Beta-adrenergic receptor blockers
Beta blockers are primarily used to reduce systolic anterior motion (SAM) of the mitral valve and heart rate in cats with HCM. In humans, beta blockers are almost routinely used in an attempt to improve symptoms due to HCM although the exact means by which symptoms are improved is poorly understood. However, it is a consensus that beta blockers, when given in high doses to humans, reduce SAM during exertion. To quote a recent consensus statement by the American College of Cardiology and European Society of Cardiology regarding the use of beta blockers in human patients with HCM, “experience suggests that standard dosages of these drugs can mitigate disabling symptoms and limit the latent outflow gradient provoked during exercise when sympathetic tone is high and heart failure symptoms occur. However, there is little evidence that beta-blocking agents consistently reduce outflow obstruction under resting conditions. Consequently, beta-blockers are a preferred drug treatment strategy for symptomatic patients with outflow gradients present only with exertion.”
There is little doubt that the practice of using beta blockers in cats with HCM is a direct extrapolation from human medicine. That may be problematic. First of all, cats generally don't exert themselves. Instead, cats spend 85% of their life asleep and sleep certainly reduces sympathetic activity in cats better than any beta-adrenergic blocking drug. There is little doubt that cats with mild to moderate SAM in a veterinary clinic have no or milder SAM at home and the same can be said for tachycardia. However, it is also apparent that cats can get into very stressful situations (e.g., cat fights, chased by a dog) at times and it is possible that a beta blocker in those brief instances could be beneficial in preventing acute heart failure. Second, the dose used in cats by veterinarians is generally small in comparison to that used in humans.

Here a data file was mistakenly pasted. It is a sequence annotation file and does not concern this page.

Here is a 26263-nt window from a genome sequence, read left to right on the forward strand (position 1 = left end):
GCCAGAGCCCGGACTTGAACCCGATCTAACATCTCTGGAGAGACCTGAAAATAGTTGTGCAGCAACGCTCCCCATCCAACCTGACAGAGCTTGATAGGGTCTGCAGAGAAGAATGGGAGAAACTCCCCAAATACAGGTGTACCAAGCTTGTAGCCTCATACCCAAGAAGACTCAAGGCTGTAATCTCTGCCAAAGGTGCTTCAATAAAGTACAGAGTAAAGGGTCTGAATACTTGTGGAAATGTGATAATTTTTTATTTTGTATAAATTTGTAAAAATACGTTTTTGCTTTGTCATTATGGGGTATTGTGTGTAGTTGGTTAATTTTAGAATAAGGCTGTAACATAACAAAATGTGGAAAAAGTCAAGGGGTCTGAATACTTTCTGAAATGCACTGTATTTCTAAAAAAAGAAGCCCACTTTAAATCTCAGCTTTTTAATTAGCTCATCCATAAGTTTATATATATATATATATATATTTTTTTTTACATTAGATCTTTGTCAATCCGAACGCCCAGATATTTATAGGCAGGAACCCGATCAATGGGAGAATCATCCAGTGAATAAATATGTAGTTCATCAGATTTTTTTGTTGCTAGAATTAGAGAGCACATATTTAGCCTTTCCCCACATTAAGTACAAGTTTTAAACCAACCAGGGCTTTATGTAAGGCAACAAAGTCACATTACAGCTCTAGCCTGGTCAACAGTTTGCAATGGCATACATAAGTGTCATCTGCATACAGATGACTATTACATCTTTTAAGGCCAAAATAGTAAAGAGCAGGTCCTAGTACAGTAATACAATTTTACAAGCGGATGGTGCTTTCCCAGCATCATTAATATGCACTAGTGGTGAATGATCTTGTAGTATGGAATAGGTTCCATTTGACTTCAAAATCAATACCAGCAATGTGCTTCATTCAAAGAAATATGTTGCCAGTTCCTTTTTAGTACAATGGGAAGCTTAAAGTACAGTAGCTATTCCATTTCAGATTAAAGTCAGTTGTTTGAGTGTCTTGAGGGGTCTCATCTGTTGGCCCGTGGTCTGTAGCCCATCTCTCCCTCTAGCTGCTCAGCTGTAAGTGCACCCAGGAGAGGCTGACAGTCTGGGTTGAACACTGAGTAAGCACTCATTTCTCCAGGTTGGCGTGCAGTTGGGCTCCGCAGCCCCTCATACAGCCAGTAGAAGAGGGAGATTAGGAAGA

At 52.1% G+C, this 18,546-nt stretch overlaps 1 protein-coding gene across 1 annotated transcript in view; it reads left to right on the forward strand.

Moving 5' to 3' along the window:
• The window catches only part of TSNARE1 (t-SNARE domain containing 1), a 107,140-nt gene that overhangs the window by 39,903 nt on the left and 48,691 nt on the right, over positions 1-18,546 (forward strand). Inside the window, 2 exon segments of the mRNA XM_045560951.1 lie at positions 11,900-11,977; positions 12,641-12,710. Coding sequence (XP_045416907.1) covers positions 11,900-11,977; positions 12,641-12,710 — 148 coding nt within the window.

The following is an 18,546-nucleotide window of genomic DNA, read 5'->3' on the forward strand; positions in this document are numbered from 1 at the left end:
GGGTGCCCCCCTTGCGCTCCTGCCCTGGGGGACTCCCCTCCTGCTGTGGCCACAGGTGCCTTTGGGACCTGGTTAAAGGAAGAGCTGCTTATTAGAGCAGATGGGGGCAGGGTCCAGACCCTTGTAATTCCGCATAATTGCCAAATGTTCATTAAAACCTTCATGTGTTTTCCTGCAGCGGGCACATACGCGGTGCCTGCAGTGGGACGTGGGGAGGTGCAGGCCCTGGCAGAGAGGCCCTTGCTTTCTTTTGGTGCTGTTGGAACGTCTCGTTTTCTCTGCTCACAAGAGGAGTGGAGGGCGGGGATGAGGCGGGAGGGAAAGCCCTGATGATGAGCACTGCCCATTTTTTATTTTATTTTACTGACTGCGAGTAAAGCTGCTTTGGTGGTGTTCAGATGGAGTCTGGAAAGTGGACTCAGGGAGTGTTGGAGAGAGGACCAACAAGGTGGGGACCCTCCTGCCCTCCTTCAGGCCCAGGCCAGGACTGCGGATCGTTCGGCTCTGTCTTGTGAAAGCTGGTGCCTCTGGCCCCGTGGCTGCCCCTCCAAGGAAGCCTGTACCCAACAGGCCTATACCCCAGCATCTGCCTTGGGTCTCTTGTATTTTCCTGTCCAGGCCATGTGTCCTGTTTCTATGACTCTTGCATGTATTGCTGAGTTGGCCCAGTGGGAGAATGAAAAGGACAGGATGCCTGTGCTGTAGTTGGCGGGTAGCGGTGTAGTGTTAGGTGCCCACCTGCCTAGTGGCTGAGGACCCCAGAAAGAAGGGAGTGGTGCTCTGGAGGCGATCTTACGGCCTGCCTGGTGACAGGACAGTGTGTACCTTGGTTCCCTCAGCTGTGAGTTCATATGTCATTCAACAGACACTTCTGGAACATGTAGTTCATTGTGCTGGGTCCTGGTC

Beta blockers are effective for reducing the severe SAM observed in clinical situations. At least one study has examined the effects of esmolol, a short-acting β1 - adrenergic blocking drug, in cats with HCM and obstruction to left ventricular outflow due to SAM and shown a reduction in the pressure gradient across the outflow tract. In that study the degree of outflow tract obstruction decreased and the heart rate slowed and esmolol was more effective than diltiazem.
In a recent pilot study we examined the effects of atenolol (12.5 mg BID for one month) on serum troponin level and NT-proBNP in 6 cats with severe HCM that were not in heart failure. The atenolol did not decrease either variable suggesting that it did not reduce myocardial hypoxia nor resultant myocyte necrosis.